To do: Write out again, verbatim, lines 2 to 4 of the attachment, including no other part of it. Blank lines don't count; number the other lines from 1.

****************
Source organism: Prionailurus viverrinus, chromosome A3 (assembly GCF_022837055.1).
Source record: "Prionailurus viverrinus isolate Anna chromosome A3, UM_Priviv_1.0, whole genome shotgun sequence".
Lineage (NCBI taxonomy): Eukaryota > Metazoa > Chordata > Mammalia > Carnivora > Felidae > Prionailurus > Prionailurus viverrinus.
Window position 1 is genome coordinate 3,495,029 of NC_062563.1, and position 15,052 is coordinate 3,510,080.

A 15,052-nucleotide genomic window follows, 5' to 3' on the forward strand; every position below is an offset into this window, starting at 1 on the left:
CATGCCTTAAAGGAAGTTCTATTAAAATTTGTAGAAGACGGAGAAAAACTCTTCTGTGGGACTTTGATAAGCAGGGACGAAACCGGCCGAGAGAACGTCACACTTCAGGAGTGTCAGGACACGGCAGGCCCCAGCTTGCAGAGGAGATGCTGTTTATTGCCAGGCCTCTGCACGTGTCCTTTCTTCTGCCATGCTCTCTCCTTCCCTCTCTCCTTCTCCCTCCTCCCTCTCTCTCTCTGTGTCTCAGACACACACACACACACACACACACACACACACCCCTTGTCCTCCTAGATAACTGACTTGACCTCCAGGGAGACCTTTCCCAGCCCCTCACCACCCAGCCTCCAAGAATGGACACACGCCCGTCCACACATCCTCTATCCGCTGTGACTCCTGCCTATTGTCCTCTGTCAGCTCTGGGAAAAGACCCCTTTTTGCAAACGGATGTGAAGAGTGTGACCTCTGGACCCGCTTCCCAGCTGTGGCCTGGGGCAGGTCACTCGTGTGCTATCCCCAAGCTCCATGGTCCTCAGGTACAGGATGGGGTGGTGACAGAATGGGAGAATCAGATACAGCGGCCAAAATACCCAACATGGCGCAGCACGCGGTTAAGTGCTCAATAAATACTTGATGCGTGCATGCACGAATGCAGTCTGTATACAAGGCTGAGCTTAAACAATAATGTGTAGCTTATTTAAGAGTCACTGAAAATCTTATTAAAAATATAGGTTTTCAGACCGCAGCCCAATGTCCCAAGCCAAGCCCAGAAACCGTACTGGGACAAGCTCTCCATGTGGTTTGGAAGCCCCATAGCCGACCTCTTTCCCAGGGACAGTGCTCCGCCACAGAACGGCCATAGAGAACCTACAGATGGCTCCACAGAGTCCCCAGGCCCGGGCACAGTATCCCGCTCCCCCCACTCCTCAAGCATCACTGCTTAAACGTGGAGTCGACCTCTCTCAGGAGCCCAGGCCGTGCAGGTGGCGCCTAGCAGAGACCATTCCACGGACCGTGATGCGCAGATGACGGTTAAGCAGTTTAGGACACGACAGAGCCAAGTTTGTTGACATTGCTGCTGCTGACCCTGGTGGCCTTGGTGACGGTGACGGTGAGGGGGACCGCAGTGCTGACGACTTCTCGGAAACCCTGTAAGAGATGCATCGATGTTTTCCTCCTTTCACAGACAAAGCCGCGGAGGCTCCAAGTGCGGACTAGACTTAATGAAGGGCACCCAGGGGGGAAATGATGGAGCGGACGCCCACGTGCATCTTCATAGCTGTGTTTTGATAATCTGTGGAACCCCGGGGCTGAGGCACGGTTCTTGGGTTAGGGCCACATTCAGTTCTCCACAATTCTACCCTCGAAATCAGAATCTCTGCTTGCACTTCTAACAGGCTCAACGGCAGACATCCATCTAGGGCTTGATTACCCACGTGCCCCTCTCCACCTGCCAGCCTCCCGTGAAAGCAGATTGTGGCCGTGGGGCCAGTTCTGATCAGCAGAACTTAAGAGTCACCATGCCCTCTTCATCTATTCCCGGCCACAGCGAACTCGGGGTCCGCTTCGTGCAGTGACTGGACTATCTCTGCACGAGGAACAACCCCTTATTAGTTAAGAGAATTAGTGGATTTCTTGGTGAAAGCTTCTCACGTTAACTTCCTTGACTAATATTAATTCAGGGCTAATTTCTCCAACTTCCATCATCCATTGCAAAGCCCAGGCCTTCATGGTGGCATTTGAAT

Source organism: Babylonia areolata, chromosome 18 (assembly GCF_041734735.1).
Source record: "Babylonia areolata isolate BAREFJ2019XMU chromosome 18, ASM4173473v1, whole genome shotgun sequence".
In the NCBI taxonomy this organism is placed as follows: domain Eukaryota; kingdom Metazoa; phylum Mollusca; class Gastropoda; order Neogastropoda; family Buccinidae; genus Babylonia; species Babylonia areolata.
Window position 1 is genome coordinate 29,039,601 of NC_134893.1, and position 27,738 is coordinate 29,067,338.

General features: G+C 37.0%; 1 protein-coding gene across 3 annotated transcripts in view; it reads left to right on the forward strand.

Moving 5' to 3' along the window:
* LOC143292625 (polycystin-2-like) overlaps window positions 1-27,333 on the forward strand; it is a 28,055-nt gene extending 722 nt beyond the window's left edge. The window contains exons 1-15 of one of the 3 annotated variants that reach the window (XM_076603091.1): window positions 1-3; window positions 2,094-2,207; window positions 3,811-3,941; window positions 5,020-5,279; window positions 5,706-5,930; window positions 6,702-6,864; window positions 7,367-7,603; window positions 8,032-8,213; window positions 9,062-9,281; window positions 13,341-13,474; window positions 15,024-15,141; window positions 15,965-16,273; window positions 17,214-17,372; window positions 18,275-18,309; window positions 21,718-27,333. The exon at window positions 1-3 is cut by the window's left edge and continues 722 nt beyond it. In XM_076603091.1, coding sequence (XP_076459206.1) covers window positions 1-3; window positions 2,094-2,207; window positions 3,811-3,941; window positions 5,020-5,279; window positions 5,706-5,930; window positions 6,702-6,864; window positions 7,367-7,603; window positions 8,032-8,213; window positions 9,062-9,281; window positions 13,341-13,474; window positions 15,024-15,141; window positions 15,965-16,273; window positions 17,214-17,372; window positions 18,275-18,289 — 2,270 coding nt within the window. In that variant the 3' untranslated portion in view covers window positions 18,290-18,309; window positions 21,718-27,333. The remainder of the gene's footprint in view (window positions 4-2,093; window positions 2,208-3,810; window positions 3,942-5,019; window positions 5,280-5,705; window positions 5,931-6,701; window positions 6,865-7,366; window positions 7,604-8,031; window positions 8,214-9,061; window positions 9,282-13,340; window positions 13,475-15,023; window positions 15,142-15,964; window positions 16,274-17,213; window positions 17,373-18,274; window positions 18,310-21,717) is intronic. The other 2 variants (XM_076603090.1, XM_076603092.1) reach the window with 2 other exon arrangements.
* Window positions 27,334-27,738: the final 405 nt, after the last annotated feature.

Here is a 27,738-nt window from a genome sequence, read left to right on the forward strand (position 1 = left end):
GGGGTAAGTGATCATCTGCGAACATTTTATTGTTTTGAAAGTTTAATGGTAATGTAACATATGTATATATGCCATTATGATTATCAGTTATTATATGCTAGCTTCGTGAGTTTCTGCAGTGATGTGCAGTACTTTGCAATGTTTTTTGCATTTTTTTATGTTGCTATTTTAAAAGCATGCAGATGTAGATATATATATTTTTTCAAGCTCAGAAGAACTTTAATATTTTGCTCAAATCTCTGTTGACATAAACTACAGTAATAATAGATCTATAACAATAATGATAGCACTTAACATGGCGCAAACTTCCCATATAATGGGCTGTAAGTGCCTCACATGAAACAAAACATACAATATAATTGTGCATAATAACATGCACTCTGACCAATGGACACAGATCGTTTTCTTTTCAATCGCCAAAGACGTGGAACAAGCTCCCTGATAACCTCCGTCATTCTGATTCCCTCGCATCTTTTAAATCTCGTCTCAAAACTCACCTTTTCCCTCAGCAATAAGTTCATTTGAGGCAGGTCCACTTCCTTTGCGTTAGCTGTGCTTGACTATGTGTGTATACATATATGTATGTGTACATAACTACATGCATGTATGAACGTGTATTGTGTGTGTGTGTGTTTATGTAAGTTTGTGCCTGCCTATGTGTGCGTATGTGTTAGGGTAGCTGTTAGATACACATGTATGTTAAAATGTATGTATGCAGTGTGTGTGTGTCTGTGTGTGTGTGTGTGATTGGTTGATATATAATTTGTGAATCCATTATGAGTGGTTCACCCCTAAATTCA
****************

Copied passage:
Source record: "Prionailurus viverrinus isolate Anna chromosome A3, UM_Priviv_1.0, whole genome shotgun sequence".
Lineage (NCBI taxonomy): Eukaryota > Metazoa > Chordata > Mammalia > Carnivora > Felidae > Prionailurus > Prionailurus viverrinus.
Window position 1 is genome coordinate 3,495,029 of NC_062563.1, and position 15,052 is coordinate 3,510,080.